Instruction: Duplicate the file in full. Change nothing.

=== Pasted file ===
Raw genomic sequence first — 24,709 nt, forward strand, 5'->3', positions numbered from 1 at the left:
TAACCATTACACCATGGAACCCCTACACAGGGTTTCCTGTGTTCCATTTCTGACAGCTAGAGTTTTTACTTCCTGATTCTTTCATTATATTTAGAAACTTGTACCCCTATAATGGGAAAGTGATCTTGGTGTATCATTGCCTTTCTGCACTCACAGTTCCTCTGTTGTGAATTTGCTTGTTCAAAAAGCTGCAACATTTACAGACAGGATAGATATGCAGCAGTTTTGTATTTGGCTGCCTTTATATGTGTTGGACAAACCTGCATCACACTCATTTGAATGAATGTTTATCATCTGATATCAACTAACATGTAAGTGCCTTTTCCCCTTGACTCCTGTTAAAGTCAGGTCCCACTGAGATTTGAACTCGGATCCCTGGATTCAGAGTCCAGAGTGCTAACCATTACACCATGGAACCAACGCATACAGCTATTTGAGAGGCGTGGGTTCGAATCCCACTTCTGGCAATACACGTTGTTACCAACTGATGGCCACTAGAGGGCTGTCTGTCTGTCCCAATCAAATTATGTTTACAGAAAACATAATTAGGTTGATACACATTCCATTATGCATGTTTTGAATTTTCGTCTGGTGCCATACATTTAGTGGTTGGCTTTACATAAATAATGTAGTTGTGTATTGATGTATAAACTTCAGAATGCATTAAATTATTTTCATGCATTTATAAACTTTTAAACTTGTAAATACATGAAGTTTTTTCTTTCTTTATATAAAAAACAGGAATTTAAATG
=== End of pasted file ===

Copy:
Raw genomic sequence first — 24,709 nt, forward strand, 5'->3', positions numbered from 1 at the left:
TAACCATTACACCATGGAACCCCTACACAGGGTTTCCTGTGTTCCATTTCTGACAGCTAGAGTTTTTACTTCCTGATTCTTTCATTATATTTAGAAACTTGTACCCCTATAATGGGAAAGTGATCTTGGTGTATCATTGCCTTTCTGCACTCACAGTTCCTCTGTTGTGAATTTGCTTGTTCAAAAAGCTGCAACATTTACAGACAGGATAGATATGCAGCAGTTTTGTATTTGGCTGCCTTTATATGTGTTGGACAAACCTGCATCACACTCATTTGAATGAATGTTTATCATCTGATATCAACTAACATGTAAGTGCCTTTTCCCCTTGACTCCTGTTAAAGTCAGGTCCCACTGAGATTTGAACTCGGATCCCTGGATTCAGAGTCCAGAGTGCTAACCATTACACCATGGAACCAACGCATACAGCTATTTGAGAGGCGTGGGTTCGAATCCCACTTCTGGCAATACACGTTGTTACCAACTGATGGCCACTAGAGGGCTGTCTGTCTGTCCCAATCAAATTATGTTTACAGAAAACATAATTAGGTTGATACACATTCCATTATGCATGTTTTGAATTTTCGTCTGGTGCCATACATTTAGTGGTTGGCTTTACATAAATAATGTAGTTGTGTATTGATGTATAAACTTCAGAATGCATTAAATTATTTTCATGCATTTATAAACTTTTAAACTTGTAAATACATGAAGTTTTTTCTTTCTTTATATAAAAAACAGGAATTTAAATG